That night, as I worshiped along with 100 other followers of Christ, I felt like I had become a true part of the community.

I could write a lot more about Hutchmoot.  I could tell you how amazing the sessions were, how incredible it was to listen to Sam Smith, Andrew and Pete Peterson, and Jonathan Rogers talking about literature, and how fun it was to play Settlers with Jon, Ashley, Todd, Jud, and Sherri.  However, others have probably said those kinds of things more powerfully than I can, so I won't belabor the point.

To me, the most wonderful part of this year's Hutchmoot will always be that moment on Friday night when I realized I am not just an inferior junior member of God's kingdom.  Rather, I am a true child of the Creator-King, and it is my birthright to engage in sub-creation.

I'm still working through the implications of that night, but I think one of its effects will be to encourage me to start writing again.  Too often, I have avoided writing for fear of failure.  I've told myself I would never become a great writer because I can't do it full-time.  I've let myself forget that I don't love writing because it might make me "successful"; I love it because of how it allows me to make beautiful things where there was nothing before.  God put that love in me, so He must want me to use it to the best of my ability.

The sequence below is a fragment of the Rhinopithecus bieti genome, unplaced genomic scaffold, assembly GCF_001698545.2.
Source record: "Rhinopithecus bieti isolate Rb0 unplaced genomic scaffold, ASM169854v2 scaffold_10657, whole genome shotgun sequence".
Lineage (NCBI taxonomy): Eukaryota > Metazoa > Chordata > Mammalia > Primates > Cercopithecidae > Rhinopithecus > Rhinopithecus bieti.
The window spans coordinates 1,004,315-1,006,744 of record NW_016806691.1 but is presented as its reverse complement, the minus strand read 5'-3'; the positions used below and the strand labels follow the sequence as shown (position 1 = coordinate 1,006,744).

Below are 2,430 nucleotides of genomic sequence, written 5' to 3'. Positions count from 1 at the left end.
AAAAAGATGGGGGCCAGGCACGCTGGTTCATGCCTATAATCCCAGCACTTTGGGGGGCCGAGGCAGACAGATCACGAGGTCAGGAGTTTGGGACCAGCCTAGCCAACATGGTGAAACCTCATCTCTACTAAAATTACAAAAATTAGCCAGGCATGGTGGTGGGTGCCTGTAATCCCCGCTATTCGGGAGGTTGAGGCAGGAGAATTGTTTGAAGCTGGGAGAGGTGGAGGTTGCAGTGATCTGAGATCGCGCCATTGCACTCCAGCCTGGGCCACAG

To sum up: Hutchmoot 2011 taught me that, regardless of my insecurities and fears, I do belong in His family.  I can (and must) use my gifts to build His kingdom, and one of the ways I can do that is through writing.  So I will write.

It might take the form of more posts on this blog, or it may reside in a notebook for now.  Somehow, though, I am going to start working seriously and regularly at making beautiful configurations of words.  And if I do ever receive worldly success from these efforts, I must take care to use it like the shrewd servant in Jesus's parable, to get as much gain as I can for God's kingdom.